Appropriate power adapter for a Roland A-33 midi controller?
February 1, 2009 5:20 PM   Subscribe

Help me find a power adapter for my Roland A-33 keyboard. I've tried what seemed obvious and haven't made much progress.

I recently purchased a Roland A-33 midi controller. Works great on batteries, but I would like to stop feeding it batteries and instead connect it to the wall. The power connector on the keyboard is a labelled "DC in 9v 80mA", with negative on the pin and positive on the outside. It also says, "Use ACA Adapter Only".

I picked up a 9v power adapter at Radio Shack (output: 9V DC 1.5A) and an "Adaptaplug" size "Q" that seems to fit. If I plug everything in I get bupkis.

So, can I make this adapter work for me? Or do I need to find some sort of custom power adapter? Help me, Hive Mind!
posted by larsks to Computers & Internet (10 answers total)
1.5A is a great deal more than 80mA. The difference in wattage alone is possibly enough to damage hardware, or just not work at all (wattage = volts * amperage).

Sorry I can't help more, I'm a little too tired. Good luck.
posted by dinx2582 at 5:24 PM on February 1, 2009

Oh, the adaptaplug, while modular, can also be switched around to reverse polarity.
posted by dinx2582 at 5:25 PM on February 1, 2009

Response by poster: Oh, the adaptaplug, while modular, can also be switched around to reverse polarity.

Yeah, I should have mentioned that in the original post. I'm pretty sure I have the polarity correct.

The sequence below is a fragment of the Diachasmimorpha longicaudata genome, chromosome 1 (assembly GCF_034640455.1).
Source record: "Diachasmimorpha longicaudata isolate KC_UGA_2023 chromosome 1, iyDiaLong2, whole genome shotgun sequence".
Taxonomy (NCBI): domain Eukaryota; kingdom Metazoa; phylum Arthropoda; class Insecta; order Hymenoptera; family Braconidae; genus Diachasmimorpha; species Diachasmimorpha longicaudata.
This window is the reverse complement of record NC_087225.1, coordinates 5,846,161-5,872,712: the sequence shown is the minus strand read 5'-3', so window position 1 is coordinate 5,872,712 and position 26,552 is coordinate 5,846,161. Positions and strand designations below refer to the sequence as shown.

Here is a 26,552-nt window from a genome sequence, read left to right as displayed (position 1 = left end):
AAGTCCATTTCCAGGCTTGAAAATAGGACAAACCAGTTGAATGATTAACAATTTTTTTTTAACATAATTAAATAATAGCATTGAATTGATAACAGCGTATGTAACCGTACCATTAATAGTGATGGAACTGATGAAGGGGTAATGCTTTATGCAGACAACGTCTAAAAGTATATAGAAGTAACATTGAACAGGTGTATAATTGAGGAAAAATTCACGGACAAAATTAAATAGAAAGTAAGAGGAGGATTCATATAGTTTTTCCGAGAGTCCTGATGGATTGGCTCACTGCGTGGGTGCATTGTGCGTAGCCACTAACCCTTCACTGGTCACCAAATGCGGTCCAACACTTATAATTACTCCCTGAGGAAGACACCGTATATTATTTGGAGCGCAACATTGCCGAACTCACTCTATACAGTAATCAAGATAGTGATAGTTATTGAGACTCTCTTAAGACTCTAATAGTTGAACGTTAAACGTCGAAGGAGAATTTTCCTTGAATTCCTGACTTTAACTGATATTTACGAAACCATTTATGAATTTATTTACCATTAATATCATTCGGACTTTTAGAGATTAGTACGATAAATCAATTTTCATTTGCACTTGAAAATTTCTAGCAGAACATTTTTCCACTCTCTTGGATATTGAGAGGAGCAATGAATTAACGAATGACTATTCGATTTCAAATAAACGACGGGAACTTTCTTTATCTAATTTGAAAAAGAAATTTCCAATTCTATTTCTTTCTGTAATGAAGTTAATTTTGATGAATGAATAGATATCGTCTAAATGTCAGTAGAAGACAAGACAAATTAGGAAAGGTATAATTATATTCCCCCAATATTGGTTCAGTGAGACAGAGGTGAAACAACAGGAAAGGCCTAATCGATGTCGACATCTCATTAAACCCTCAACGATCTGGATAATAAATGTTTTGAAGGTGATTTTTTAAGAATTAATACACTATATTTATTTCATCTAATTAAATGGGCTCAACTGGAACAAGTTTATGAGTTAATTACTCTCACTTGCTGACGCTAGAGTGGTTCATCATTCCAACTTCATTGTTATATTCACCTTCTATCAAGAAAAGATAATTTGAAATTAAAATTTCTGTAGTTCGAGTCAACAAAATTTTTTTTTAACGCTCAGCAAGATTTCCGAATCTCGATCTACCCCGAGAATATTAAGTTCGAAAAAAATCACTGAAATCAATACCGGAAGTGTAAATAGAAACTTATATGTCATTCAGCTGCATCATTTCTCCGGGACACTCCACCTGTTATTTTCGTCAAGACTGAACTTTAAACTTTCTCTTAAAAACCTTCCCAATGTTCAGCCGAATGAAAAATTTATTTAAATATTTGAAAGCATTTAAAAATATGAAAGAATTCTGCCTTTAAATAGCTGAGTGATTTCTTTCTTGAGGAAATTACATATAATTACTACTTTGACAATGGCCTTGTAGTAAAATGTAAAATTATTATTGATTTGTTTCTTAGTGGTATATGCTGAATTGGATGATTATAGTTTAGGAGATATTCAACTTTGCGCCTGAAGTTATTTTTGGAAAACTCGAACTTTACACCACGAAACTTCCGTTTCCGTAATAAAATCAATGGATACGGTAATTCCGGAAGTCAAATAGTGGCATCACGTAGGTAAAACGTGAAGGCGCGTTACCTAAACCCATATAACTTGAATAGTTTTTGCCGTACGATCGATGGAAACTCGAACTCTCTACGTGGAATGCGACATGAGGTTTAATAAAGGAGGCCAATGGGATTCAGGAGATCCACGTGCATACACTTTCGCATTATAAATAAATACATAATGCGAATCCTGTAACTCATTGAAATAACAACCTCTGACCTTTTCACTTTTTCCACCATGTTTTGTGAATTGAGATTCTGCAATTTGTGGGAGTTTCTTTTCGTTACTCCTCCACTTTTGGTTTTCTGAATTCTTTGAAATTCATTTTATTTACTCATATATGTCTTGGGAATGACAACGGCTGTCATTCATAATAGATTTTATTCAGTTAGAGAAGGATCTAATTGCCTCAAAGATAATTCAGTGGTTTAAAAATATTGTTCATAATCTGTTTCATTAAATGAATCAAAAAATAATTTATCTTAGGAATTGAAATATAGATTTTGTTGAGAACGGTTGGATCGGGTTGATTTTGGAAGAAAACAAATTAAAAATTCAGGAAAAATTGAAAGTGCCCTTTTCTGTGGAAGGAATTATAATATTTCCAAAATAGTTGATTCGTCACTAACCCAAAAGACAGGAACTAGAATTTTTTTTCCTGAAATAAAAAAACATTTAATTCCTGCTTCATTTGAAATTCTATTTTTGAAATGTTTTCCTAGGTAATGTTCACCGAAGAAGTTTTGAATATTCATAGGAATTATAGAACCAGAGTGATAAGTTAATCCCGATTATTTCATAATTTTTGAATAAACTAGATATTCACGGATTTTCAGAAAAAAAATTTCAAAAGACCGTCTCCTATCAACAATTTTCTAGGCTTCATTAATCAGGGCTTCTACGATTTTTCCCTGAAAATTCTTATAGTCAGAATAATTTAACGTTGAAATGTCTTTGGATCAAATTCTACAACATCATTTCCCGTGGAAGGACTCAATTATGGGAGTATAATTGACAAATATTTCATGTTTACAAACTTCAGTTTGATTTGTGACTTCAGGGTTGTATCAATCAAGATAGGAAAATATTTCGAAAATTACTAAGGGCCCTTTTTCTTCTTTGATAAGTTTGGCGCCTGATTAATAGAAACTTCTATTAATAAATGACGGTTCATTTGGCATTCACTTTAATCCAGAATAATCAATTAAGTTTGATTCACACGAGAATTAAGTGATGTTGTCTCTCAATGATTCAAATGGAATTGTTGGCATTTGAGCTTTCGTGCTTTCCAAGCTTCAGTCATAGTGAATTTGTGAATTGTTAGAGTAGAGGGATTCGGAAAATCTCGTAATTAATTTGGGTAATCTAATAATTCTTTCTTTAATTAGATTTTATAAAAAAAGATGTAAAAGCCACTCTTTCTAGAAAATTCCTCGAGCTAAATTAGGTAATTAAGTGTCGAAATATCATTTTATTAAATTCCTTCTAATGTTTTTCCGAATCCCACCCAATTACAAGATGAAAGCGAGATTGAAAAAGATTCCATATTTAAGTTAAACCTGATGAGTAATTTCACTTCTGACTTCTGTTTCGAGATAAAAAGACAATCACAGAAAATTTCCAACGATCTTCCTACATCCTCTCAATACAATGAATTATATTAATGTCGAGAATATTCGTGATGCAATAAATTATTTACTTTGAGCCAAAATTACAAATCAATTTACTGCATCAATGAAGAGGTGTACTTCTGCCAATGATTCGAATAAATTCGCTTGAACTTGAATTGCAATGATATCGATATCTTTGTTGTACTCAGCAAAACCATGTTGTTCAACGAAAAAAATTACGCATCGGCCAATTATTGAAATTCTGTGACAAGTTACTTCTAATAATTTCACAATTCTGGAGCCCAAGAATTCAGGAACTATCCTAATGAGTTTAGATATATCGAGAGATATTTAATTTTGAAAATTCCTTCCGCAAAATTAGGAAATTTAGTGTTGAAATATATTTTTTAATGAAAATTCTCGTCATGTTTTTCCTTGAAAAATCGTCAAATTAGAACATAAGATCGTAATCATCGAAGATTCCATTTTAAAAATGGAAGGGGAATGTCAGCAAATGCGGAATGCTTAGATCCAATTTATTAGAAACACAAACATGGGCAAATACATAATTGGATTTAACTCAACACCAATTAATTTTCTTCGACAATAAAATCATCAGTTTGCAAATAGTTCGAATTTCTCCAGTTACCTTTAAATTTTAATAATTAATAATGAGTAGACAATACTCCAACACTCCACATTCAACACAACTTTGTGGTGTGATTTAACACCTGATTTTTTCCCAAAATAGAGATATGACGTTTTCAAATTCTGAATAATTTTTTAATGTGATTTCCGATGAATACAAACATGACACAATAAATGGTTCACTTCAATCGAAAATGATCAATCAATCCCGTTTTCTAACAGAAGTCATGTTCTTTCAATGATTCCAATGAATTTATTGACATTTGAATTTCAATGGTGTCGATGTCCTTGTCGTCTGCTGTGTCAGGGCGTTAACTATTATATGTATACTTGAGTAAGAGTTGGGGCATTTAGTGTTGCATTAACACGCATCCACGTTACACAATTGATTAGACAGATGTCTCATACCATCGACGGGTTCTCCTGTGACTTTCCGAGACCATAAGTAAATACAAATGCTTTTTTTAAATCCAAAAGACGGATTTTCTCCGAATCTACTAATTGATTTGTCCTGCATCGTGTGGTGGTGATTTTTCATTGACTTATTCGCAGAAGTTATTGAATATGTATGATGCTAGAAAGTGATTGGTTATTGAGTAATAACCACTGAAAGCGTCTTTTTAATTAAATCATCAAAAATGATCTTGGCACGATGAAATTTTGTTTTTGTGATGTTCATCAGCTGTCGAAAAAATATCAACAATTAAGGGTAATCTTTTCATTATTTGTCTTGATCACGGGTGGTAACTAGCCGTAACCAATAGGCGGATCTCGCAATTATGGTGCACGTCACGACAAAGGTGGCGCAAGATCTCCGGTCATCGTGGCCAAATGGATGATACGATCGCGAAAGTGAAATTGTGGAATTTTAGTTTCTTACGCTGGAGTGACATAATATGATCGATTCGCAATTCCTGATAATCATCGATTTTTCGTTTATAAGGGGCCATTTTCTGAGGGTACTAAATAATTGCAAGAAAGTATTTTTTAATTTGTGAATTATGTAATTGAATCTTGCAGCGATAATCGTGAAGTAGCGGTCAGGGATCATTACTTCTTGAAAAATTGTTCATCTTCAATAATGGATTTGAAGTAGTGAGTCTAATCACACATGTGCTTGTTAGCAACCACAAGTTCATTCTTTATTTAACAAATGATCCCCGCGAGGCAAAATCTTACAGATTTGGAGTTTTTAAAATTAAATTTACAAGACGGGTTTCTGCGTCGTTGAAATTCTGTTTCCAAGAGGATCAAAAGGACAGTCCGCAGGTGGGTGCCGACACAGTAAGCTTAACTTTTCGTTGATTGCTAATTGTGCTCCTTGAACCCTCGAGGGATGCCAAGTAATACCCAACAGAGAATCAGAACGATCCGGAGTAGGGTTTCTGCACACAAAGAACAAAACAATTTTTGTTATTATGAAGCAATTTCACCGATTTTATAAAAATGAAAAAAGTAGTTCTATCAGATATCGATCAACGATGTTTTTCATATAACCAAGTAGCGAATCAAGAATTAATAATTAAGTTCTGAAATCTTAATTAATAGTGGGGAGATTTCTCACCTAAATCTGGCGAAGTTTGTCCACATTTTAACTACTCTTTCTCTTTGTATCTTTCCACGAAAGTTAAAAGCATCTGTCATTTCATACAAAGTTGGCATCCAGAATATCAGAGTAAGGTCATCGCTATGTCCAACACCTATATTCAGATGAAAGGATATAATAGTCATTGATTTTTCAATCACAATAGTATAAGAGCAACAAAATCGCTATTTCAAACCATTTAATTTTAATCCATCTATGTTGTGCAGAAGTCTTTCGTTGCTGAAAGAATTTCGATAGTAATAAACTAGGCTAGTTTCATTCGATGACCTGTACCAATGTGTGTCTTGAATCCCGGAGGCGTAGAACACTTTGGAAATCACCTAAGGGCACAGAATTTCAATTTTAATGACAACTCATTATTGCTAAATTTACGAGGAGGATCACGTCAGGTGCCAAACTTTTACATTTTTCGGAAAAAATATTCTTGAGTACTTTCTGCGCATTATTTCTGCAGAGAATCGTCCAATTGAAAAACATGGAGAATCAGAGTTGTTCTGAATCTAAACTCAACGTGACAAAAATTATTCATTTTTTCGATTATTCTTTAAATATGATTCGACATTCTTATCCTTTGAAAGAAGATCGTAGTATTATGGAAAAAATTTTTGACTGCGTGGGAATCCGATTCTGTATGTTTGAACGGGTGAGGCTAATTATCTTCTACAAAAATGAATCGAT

1.5A is a great deal more than 80mA. The difference in wattage alone is possibly enough to damage hardware

See, this is where my knowledge of electronics breaks down. Is the current rating indicative of how much the adapter can potentially supply (e.g., you can draw up to 1.5A), or does it mean that if you connect your equipment to it it's simply going to burn everything out?
posted by larsks at 5:30 PM on February 1, 2009

A device only draws the amps it needs- you can go over, but not under. You have to get the polarity and the volts right.
posted by gjc at 5:31 PM on February 1, 2009

Response by poster: The polarity and voltage are correct. I guess one possibility is that while the outside diameter of the "Q" size adaptaplug seems correct, it's possible that the inside diameter is too large. There was a bewildering array of choices; I'll have to pick up a few more.
posted by larsks at 5:35 PM on February 1, 2009

Best answer: (adding to glc's correct answer...)

The adapter you bought is a lot larger than you need, but should work. (You should verify that it's REGULATED 9V, because if it isn't, and the current rating is 1.5A, the voltage will be considerably higher than 9V. Check the output with a voltmeter with the unit plugged in and not connected to the Roland. If it's regulated, it'll read about 9V. If not, it'll read a lot higher. The supply may have the word 'regulated' on it, too. I checked the Radio Shack site, and true to form, their 'tech specs' section on the 800mA brick failed to say if it were regulated or not. "You've got questions? We've got the wrong answers!" Jeez.)

If you screw up the polarity, you can kill your unit. If the unit is still working after your experiment, using batteries, you haven't killed it, but that does not mean you are making a good connection. Triple, quadruple check the polarity and make sure of the size. A good fit is one that provides resistance to insertion, but does not prevent it. If it's loose, you will have intermittent connections and be dissatisfied.
posted by FauxScot at 10:49 PM on February 1, 2009

Best answer: 1.5A is a great deal more than 80mA. The difference in wattage alone is possibly enough to damage hardware, or just not work at all (wattage = volts * amperage).

Ya, as Faux Scot is saying, the difference in power output isn't directly the problem. It is a kind of useful wrong idea though, sort of..